Geek Guide: Who are Marvel's Secret Warriors?

Monday, 29 June 2015 - 5:43PM
Agents of S.H.I.E.L.D
Monday, 29 June 2015 - 5:43PM
Geek Guide: Who are Marvel's Secret Warriors?
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Marvel's Agents of S.H.I.E.L.D. really ramped up the comic book connections in its second season with a focus on Inhumans, and it looks like the trend is going to continue in season 3 with the reveal that the Secret Warriors will be a major storyline in the upcoming season. But just who are the Secret Warriors? Read on to learn more about this team from Marvel Comics, but keep in mind the show may change things around for TV (they always do).


Daisy Johnson is obviously already on the show and has been since the beginning, when she was known as Skye. Last season, the show finally revealed Skye's Inhuman origins, showing us that she is actually the superpowered hero from the comics we know as Quake, complete with the ability to create seismic vibrations similar to earthquakes. Quake is basically the only Secret Warrior from the comics who is guaranteed to be a team member on the show.


Jerry Sledge has a pretty decent chance of making it onto the show. Why's that, you ask? Because his father, Carl "Crusher" Creel, AKA Absorbing Man, has already been on the show. Stonewall has similar powers to his father, which would make him quite a formidable addition to the team. The only issue we see is that the Carl Creel of the show seems a little young to have an adult son, but we suppose they could explain that away easily enough by saying his powers prevent him from aging (he did also appear in Daredevil about 20 years in the past, so he apparently is kind of old).


Yo Yo Rodriguez is a speedster with the unique ability to "slingshot" back to where she started running... which is kind of useful, we guess. In the comics she actually loses her hands and has them replaced with metallic robot hands, which we have to admit would be pretty cool to see on screen, and a lot more exciting than the ability to end back up where you started.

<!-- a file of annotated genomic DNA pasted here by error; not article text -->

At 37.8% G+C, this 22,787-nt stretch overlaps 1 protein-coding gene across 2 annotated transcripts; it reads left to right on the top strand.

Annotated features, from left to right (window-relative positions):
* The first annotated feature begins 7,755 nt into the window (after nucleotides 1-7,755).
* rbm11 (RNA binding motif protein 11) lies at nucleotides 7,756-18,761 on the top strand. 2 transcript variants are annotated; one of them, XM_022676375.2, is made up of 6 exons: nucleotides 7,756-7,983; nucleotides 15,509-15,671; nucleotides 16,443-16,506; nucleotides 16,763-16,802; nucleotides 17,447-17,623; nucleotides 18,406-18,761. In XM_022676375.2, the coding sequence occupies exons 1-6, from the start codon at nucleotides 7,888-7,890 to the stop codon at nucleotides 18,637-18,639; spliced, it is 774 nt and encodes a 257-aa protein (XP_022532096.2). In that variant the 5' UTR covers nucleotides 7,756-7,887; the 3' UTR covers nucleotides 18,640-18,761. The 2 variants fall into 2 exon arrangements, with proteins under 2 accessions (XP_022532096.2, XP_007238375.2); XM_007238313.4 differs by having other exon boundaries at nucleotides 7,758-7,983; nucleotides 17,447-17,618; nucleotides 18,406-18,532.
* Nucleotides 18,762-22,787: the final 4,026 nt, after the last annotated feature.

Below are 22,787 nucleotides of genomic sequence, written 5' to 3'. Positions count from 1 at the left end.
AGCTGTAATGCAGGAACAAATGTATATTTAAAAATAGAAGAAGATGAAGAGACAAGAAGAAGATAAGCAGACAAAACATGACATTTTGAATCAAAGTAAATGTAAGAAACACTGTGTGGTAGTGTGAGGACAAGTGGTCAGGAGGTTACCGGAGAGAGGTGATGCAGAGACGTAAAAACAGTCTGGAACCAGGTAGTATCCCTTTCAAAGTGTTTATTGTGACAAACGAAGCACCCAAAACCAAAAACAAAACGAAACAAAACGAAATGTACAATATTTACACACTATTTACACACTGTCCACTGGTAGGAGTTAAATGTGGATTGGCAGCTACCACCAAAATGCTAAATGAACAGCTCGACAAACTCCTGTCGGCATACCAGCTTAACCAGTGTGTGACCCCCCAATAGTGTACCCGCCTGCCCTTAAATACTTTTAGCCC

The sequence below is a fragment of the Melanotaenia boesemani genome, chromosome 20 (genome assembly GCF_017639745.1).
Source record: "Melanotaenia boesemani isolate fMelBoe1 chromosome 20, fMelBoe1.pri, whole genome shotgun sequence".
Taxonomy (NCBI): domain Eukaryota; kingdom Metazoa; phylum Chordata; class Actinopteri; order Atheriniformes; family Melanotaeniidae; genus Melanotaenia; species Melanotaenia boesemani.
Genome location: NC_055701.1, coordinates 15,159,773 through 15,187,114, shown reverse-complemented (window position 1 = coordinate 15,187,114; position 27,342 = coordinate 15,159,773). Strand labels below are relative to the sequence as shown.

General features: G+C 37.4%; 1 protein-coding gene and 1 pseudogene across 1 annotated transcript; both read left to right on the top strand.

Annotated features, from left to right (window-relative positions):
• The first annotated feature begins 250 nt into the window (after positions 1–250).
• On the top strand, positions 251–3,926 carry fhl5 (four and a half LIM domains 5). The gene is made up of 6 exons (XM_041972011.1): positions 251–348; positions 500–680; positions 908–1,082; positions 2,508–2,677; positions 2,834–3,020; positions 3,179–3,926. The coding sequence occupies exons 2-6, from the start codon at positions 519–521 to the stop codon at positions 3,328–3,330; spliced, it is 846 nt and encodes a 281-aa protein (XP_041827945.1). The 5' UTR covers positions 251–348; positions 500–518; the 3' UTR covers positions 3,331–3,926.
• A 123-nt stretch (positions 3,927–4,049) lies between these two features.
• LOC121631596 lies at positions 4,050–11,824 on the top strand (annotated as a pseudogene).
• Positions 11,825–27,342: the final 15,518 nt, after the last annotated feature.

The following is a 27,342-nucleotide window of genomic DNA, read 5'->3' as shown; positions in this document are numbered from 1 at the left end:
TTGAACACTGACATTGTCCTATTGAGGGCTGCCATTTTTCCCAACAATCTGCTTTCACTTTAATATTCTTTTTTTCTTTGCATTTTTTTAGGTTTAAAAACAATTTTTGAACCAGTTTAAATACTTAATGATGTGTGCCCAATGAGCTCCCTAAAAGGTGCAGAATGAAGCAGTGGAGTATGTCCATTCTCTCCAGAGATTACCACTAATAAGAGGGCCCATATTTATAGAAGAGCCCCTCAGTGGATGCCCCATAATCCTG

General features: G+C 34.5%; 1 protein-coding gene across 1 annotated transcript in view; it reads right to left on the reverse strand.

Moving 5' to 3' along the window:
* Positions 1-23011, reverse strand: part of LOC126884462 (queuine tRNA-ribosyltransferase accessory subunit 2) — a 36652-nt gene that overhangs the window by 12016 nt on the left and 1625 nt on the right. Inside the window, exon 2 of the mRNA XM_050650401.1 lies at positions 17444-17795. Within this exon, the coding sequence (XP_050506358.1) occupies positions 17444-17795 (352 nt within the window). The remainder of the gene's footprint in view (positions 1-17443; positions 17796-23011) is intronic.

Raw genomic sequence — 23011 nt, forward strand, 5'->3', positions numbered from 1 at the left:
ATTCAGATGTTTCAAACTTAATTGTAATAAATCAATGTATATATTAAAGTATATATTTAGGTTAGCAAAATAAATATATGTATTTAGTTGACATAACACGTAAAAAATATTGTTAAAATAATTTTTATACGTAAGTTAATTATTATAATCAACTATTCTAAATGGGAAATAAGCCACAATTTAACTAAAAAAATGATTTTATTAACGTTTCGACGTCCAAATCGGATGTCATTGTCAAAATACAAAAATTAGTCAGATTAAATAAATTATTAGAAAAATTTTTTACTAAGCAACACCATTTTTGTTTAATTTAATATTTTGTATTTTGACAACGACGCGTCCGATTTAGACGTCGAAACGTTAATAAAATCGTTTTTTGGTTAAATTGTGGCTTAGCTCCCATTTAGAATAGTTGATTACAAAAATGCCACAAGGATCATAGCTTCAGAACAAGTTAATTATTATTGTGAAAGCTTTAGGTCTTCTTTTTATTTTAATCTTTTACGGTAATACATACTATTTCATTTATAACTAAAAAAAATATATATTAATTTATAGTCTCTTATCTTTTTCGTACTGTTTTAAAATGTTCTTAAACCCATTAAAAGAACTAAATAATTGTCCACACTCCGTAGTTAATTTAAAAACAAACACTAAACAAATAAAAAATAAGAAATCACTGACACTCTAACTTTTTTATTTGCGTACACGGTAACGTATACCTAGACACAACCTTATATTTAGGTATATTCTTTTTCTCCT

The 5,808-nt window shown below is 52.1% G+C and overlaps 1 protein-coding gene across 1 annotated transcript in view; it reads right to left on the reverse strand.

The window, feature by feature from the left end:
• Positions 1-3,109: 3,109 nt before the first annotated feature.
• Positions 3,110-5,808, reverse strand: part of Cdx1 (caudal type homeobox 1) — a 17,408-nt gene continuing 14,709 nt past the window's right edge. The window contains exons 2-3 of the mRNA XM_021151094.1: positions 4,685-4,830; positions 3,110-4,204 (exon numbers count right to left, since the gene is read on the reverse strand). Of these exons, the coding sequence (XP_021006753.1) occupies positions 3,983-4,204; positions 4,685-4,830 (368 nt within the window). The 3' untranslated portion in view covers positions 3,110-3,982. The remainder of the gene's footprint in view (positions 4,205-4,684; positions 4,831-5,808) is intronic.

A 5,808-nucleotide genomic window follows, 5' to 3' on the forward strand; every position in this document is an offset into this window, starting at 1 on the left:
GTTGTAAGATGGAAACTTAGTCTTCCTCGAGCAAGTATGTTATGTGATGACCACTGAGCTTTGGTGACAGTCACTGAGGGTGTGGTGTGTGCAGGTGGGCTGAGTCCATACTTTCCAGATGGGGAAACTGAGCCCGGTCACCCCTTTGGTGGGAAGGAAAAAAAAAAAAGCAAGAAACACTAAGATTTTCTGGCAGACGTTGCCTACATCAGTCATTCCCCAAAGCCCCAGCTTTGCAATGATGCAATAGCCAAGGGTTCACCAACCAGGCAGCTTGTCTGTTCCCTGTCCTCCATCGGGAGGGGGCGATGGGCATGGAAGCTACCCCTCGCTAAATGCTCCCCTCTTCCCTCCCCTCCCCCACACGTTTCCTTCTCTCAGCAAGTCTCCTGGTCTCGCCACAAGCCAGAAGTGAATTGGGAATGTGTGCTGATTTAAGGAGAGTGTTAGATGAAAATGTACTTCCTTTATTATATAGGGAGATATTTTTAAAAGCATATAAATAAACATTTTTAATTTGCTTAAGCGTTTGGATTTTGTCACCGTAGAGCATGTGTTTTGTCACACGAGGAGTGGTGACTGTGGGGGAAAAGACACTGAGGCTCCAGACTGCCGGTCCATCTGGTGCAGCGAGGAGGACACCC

J.T. James has the ability to channel fire from Hell through a chain (um, Ghost Rider called...), and is one of the more compromised members of the team. In the comics, he hates Nick Fury, steals from the team, falls in love with Quake, becomes a double agent, and eventually is killed by Fury. Definitely plenty to work with for a TV drama, we're just not sure how the whole hellfire thing would play out on a TV show's budget.


Sebastian Druid is the grandson of Doctor Druid who, rather conveniently, is pretty well connected to Doctor Strange. You may have heard that Doctor Strange has a movie coming out, so it may behoove Marvel to start introducing some mystical elements into the MCU through their TV properties. Druid has significant magical abilities, which would indicate a new direction for the show, were they to include him.


Eden Fesi is an Australian Aborigine who could really go a long way toward helping with Marvel's diversity issues. He's a mutant in the comics, so obviously the show would have to give him a new origin (the smart money's on "Inhuman"), but those are waters the MCU has navigated before. Manifold is a portal-based teleporter, which could come in handy, especially after the show's resident teleporter, Gordon, was killed off.


If magicians and teleporting Aborigines aren't unique enough for you, then how about the ten year old son of a Greek god? Phobos, the son of Greek God of War Ares, is Greek for fear, and Phobos has the ability to cause fear in people just by looking into their eyes. A pretty sweet power, for sure, but so far the MCU has shown no interest in pulling the Greek gods from the comics, and we don't blame them (haven't we had enough Hercules movies for a while?). But Phobos is maybe the most interesting character on the team, so how do we get around his Hellenistic heritage? Make him an Asgardian! Agents of S.H.I.E.L.D. has gone to the Asgardian well numerous times already, and we wouldn't have any issue with Phobos being a second cousin to Thor or whatever, it's only centuries old mythology we're playing with here, it should be easy..

Nick Fury

In the comics, it's Fury who forms the Secret Warriors and tasks Quake with bringing them together. Samuel L. Jackson has been on the show before, but he definitely doesn't come cheap. As far as we understand it, it's going to be Agent Coulson who founds the team on the show, and while we'd love to see Fury suit up, we're cool with keeping Coulson in the limelight.
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Comic Book TV Shows
Agents of S.H.I.E.L.D